The Washington Post

Southern indie bookstore owners pick their favorite titles

Once again, Ben Fountain finds himself contending for a literary prize. In additional to garnering widespread critical praise, his Iraq War novel, “Billy Lynn’s Long Halftime Walk,” was a finalist for the National Book Award and the Los Angeles Times Book Prize, and it won the National Book Critics Circle Award. Now, it’s also a finalist for the best fiction prize from the Southern Independent Bookstore Association.

SIBA announced the finalists in six categories yesterday. To be eligible, a book must be set in the South or written by a Southern author — “preferably both,” according to the association guidelines. (Fountain lives in Dallas, where “Billy Lynn” takes place.) All nominations come from several hundred indie bookstore owners.

Thrall,” by U.S. Poet Laureate Natasha Trethewey, is a finalist in the poetry category. (She was born in Gulfport, Miss.) This new collection explores her life as the daughter of an African American woman and a white man, the poet Eric Trethewey.

Because this is the South, these judges know what’s important. Unlike the Pulitzers, the SIBA contest includes a “cooking” category, and the finalists have no-nonsense titles such as “Mastering the Art of Southern Cooking.”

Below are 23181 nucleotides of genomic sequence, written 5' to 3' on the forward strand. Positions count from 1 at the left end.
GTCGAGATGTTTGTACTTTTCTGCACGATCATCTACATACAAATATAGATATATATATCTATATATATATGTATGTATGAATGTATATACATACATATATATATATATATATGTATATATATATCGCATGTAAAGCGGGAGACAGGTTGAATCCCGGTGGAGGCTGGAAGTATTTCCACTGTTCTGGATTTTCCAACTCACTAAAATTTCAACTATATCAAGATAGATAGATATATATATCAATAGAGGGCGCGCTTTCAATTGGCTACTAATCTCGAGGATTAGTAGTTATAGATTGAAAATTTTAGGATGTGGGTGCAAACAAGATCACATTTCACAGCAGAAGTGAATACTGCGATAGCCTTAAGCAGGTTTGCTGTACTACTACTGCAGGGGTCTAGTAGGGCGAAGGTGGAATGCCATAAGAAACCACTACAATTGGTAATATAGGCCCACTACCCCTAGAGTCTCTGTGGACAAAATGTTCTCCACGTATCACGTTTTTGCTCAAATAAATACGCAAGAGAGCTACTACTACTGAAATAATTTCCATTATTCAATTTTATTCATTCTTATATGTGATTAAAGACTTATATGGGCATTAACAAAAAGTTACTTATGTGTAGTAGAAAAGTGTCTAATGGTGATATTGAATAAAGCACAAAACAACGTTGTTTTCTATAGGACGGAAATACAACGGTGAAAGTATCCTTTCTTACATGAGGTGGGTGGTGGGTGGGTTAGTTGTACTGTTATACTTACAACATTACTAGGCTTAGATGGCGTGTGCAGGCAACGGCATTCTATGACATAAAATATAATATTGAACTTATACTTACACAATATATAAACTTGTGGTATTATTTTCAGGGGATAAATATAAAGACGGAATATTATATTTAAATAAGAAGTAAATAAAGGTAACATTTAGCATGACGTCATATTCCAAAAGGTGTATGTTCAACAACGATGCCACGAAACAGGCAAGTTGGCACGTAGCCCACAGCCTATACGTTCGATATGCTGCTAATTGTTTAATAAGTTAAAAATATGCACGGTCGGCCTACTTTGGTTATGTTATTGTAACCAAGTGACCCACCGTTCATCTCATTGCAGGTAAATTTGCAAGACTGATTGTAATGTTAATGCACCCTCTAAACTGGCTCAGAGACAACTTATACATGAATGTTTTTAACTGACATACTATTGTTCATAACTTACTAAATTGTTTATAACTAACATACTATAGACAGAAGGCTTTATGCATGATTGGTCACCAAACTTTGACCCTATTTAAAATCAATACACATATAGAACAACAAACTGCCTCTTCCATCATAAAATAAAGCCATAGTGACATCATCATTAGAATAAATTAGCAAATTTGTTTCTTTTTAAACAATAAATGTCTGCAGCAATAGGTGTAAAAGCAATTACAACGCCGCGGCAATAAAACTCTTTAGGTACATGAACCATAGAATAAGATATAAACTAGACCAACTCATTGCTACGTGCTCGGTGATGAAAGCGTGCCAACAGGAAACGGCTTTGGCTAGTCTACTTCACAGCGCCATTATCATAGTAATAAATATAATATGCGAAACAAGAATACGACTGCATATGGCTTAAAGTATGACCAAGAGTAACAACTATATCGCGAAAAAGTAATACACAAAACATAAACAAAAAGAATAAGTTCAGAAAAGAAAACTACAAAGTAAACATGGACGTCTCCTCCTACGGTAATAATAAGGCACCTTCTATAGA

The winners, chosen by a jury of SIBA members, will be announced on July 4. Here’s the full list of finalists:

“A Land More Kind Than Home,” by Wiley Cash (William Morrow)
“Billy Lynn’s Long Halftime Walk,” by Ben Fountain (Ecco)
“The Cove,” by Ron Rash (Ecco)
“Sea Change,” by Karen White (New American LIbrary)
“Shine Shine Shine,” by Lydia Netzer (St. Martin’s)
“Stray Decorum,” by George Singleton (Dzanc)

“Descent,” by Kathryn Stripling Byer (Louisiana State Univ.)
“Permanent Camp,” by George Ellison (History Press)
“Thrall,” by Natasha Trethewey (Houghton Mifflin Harcourt)

“The Accidental City: Improvising New Orleans,” by Lawrence N. Powell (Harvard Univ.)
“Down Bohicket Road: An Artist S Journey. Paintings and Sketches,” by Mary Whyte (Univ. of South Carolina)
“Losing My Sister,” by Judy Goldman (John F. Blair)
“My Bookstore: Writers Celebrate Their Favorite Places to Browse, Read, and Shop,” by Ron Rice (Black Dog & Leventhal)
“Stand Up That Mountain,” by Jay Erskine Leutze (Scribner)

“The Back in the Day Bakery Cookbook,” by Cheryl Day & Griffith Day (Artisan)
“Fred Thompson’s Southern Sides: 250 Dishes That Really Make the Plate,” by Fred Thompson (Univ. of North Carolina)
“Mastering the Art of Southern Cooking,” by Nathalie Dupree and Cynthia Graubart (Gibbs Smith)
“Around the Southern Table: Coming Home to Comforting Meals and Treasured Memories,” by Rebecca Lang (Oxmoor)

“Chomp,” by Carl Hiaasen (Knopf)
“The Fantastic Flying Books of Mr. Morris Lessmore,” by William Joyce (Atheneum)
“Pete the Cat and His Four Groovy Buttons,” by Eric Litwin and James Dean (HarperCollins)

Young Adult
“34 Pieces of You,” by Carmen Rodrigues (Simon Pulse)
“A Million Suns,” by Beth Revis (Razorbill)
“Fathomless,” by Jackson Pearce (Little Brown)
“Three Times Lucky,” by Sheila Turnage (Dial)

Twitter @RonCharles

Ron Charles is the editor of The Washington Post's Book World. For a dozen years, he enjoyed teaching American literature and critical theory in the Midwest, but finally switched to journalism when he realized that if he graded one more paper, he'd go crazy.



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